One day at school during lunch, I realized I had to pee. I went to the restroom and stood at the urinal, but there were other boys in the restroom, and I could not make myself go as long as they were present. I stood at the urinal flushed with fear and shame, feeling the pressure in my bladder but unable to release it. When the bell rang, I returned to class. I sat down and started working on some in-class assignment we were all doing. My discomfort grew and grew. It got so bad that I knew I had to do something. Perhaps I could ask to use the restroom. I got up from my desk and went to the front of the class where Mr. Churchill sat grading papers. Instead of asking to use the restroom, I asked a question about the assignment. But I had reached my limit. I could not longer hold in the pee, and it came out, soaking my blue jeans and spreading out in a puddle on the floor. I started to cry.

“I’m sorry, Mr. Churchill,” I said again and again, as if the repetition could undo my shame. He was not unkind. He called my mom, who came to school and picked me up. He told her he thought I was so focused on my work that I did not realize I had to go. I did not tell him—or anyone—that I knew very well I had to go but was too afraid and embarrassed to say anything about it. My mom kept me out of school for a couple of days and it was given out that I was sick.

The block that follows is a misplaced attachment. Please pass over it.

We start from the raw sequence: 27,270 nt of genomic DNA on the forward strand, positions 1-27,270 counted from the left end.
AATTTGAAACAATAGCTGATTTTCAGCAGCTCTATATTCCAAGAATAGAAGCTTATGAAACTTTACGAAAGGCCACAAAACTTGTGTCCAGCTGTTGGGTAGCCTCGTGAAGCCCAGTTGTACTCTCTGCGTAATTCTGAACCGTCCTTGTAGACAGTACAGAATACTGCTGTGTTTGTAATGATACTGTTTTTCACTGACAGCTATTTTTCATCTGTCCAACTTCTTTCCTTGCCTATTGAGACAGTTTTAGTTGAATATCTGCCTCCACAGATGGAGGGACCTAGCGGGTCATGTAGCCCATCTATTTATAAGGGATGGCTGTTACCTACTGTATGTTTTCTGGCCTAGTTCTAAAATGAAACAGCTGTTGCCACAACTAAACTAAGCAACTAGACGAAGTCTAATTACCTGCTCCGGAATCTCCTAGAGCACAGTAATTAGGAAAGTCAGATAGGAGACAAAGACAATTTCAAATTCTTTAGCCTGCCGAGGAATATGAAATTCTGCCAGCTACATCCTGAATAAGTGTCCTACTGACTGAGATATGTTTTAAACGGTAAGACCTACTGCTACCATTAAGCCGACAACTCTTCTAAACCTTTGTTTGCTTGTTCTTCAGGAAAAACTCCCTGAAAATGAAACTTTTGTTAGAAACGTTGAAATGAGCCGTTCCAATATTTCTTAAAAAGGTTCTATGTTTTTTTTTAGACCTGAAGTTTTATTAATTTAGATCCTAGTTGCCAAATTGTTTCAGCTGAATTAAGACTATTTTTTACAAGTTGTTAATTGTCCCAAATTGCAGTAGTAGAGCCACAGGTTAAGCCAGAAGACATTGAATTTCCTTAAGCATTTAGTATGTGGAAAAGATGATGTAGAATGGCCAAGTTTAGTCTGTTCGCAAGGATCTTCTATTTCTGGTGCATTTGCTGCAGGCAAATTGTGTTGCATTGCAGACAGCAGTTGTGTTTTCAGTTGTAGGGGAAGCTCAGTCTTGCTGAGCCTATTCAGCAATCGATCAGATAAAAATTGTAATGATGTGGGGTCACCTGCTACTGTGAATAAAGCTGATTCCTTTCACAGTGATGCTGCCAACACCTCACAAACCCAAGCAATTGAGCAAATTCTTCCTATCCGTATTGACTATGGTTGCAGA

I knew I was not sick. I knew that what had happened was my own fault. I knew that it was fear, plain and simple, that had led to me peeing my pants in front of my entire sixth grade class. I did not tell anyone what I knew. I played along. I pretended I was sick. I pretended I was a normal kid. I pretended nothing untoward had happened. When I returned to school, I got a few side glances, but none of the other kids said anything to me. No one asked me any questions, and I didn’t volunteer anything. I didn’t have any friends.

Now, more than fifty years later, I still cannot think of that day without shame and embarrassment. When I’ve been to parties where everyone is asked to share their most embarrassing moment, this is the incident that always comes to mind, yet I never share it. I always pick some other incident that will elicit more laughter and less pity. It was years before I discovered that paruresis (also called shy bladder syndrome) is a common social anxiety with an estimated 220 million sufferers worldwide.